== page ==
The UDDI specification per se describes the XML schema for this information model, SOAP messages to transport the XML-based information, and a set of APIs to manipulate and manage the UDDI data. There are two key APIs: the UDDI inquiry API, which can be used to search or browse through the information contained in a UDDI Registry, and the UDDI publication API, which enables programmers to create or delete the information structures within a UDDI Registry. Invoking a UDDI API results in one or more SOAP messages being generated. There are about 40 inquiry and publishing functions “related SOAP messages that can be generated against a UDDI-compliant registry by the UDDI inquiry and publishing APIs.
UDDI, however, is not just a sterile specification. The UDDI instigators ”namely, Ariba, IBM, and Microsoft ”made sure that there would also be publicly accessible sets of implementations of the UDDI specification. They also made sure that other companies would actively buy into the UDDI initiative. They were successful in that endeavor, too.
In September 2000, when UDDI was initially unveiled, it was endorsed by about 30 blue-chip companies, including Sun, Compaq, Dell, American Express, Merrill Lynch, and Nortel Networks. Today this number is in excess of 200. UDDI is also a standards-based interoperable service available for free on the Web ”with both a user-friendly graphical interface and a programmatic interface that conform to the UDDI APIs.
The two pivotal standards exploited by UDDI are XML and SOAP. Note that WSDL is not one of the prerequisite standards used by UDDI. In reality there is no formal relationship between UDDI and WSDL. They do, however, complement each other. Given that WSDL can be used to describe the interface of a Web service, there is obviously a role that WSDL can play vis--vis UDDI. The tModel for a Web service could thus point to a WSDL description, as could the bindingTemplate.
UDDI enables enterprises, individuals, and software applications to quickly, easily, incisively, and dynamically locate and obtain Web services, as well as other services. Though originally intended as a global public service available via the Web, the UDDI specification does not preclude private and semiprivate implementations. The global public UDDI service, referred to as the Universal Business Registry or as the UDDI Business Registry (UBR), has been in operation since late 2000. The information maintained in the UBR can be accessed programmatically using a UDDI API, or via the Web-based user interface. Figure 4.3 shows SAP s Web-based user interface to the UBR. The equivalent Microsoft and IBM interfaces to the UBR are shown in Figures 1.7 and 1.8.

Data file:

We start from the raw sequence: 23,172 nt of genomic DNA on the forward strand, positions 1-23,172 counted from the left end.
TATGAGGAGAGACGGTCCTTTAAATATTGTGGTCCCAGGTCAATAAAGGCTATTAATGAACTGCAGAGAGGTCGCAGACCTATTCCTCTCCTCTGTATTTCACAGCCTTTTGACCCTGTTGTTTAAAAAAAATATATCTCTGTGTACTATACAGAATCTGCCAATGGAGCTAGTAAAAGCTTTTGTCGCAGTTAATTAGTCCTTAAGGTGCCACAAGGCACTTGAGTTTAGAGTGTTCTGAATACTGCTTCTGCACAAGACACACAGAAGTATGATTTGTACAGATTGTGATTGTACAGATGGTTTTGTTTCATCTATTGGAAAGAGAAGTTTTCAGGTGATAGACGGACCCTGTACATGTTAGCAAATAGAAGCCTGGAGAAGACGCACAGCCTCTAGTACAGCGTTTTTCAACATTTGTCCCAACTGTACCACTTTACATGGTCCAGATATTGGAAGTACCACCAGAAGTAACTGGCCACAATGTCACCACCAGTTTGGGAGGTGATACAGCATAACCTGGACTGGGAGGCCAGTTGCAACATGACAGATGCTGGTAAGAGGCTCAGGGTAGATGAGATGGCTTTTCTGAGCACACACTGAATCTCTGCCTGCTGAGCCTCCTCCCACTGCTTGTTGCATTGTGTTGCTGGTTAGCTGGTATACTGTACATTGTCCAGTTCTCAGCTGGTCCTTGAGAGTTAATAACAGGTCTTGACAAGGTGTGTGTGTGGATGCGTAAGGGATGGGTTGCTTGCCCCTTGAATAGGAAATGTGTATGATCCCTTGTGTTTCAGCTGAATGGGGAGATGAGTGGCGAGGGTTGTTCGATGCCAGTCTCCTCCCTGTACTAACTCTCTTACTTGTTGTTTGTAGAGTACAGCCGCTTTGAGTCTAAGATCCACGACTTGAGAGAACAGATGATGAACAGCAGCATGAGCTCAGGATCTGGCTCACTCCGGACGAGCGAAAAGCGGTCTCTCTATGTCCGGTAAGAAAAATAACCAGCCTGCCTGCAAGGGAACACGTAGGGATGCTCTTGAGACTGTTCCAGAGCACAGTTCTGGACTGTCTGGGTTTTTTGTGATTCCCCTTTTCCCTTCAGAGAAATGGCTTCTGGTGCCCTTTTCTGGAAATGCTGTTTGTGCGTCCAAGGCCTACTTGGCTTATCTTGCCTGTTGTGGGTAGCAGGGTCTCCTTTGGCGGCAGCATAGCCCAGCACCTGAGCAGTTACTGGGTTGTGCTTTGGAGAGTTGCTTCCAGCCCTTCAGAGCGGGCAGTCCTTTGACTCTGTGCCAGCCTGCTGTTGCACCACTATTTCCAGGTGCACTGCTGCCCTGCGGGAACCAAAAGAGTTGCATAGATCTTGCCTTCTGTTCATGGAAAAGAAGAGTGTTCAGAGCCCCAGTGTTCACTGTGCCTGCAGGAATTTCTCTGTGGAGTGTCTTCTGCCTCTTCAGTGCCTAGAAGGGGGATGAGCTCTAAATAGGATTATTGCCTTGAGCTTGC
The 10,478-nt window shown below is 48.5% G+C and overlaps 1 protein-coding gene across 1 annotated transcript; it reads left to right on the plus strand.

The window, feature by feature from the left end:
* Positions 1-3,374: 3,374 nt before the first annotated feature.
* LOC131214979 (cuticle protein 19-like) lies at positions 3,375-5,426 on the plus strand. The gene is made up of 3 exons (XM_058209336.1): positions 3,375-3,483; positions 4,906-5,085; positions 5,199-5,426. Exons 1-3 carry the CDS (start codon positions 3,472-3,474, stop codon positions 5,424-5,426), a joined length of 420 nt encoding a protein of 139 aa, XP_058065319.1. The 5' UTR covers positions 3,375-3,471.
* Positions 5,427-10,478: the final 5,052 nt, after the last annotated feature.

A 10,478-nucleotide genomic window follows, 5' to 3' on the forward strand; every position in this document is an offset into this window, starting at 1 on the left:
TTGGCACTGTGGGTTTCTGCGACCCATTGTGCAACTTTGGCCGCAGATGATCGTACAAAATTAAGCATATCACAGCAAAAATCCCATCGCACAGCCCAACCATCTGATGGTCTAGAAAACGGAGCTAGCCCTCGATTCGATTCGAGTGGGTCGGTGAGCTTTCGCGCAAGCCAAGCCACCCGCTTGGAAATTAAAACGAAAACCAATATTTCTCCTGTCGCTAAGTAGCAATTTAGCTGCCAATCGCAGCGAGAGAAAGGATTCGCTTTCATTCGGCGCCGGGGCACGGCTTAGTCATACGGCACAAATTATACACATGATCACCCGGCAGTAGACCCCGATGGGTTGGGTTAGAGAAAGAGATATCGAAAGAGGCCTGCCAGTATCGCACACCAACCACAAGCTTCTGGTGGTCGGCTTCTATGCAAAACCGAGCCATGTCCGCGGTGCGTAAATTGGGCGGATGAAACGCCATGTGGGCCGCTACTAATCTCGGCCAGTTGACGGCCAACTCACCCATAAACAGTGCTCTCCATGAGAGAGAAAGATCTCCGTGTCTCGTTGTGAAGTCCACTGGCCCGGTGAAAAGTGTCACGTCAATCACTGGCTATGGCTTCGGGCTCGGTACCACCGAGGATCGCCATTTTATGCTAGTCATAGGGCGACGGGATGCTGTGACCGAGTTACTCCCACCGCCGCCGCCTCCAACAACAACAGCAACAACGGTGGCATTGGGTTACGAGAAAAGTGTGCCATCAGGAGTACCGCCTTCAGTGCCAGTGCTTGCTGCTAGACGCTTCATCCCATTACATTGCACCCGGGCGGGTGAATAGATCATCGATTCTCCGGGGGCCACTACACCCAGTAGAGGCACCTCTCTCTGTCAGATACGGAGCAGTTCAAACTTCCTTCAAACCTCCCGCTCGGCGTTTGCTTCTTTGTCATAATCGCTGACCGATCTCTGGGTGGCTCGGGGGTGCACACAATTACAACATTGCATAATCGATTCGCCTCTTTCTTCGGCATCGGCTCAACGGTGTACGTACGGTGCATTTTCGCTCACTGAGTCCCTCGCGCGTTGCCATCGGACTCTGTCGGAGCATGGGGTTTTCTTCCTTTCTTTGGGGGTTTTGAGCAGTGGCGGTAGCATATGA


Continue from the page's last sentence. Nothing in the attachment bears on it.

The UBR was originally run by the three companies that collaborated to develop the initial UDDI specification, which was published in September 2000 as Version 1.0. Today, the URB is being run by IBM, Microsoft, NTT Communications, and SAP ”with Ariba, sadly, no longer involved. H-P, which was supposed to take Ariba s place when Ariba opted out, is also not a UBR player right now ”partly due to the distraction of its merger with Compaq and partly to preclude the concept that the UBR was a wholly U.S. operation. In addition to the public Web-centric UBR, there is now also the concept of intranet UDDI implementations that serve just one enterprise, as well as extranet UDDI implementations that serve a group of enterprises collaborating with each other as partners .
Microsoft s new Windows Server 2003 includes a full-blown enterprise UDDI capability for realizing intranet or extranet implementations. IBM also offers a similar capability in its new WebSphere Application Server Network Deployment (WAS ND) V5 ”which has subsumed the previously available WebSphere UDDI Registry offering. In addition, UDDI-related development tools, some of which include private UDDI registries, are available from a wide variety of other vendors , including BEA, Sun, Novell, Fujitsu, IONA, and Cape Clear Software.
With the ready availability of these products and tools, there will now be a surge in intranet and extranet UDDI implementations as businesses and organizations gingerly start to evaluate the potential and power of Web services by using them in-house and in conjunction with trusted partners for pilot projects. Enterprise UDDI registries will enable these not-ready-for-prime-time-as-yet Web services to still be properly categorized and represented, using standard UDDI mechanisms, within the privacy of intranets and extranets. Recognizing the appeal and applicability of enterprise UDDI registries, the latest UDDI specification, namely, Version 3, sets out to specify the concept of UDDI registry interaction (i.e., how private UDDI registries can coexist and interoperate with the public UBR).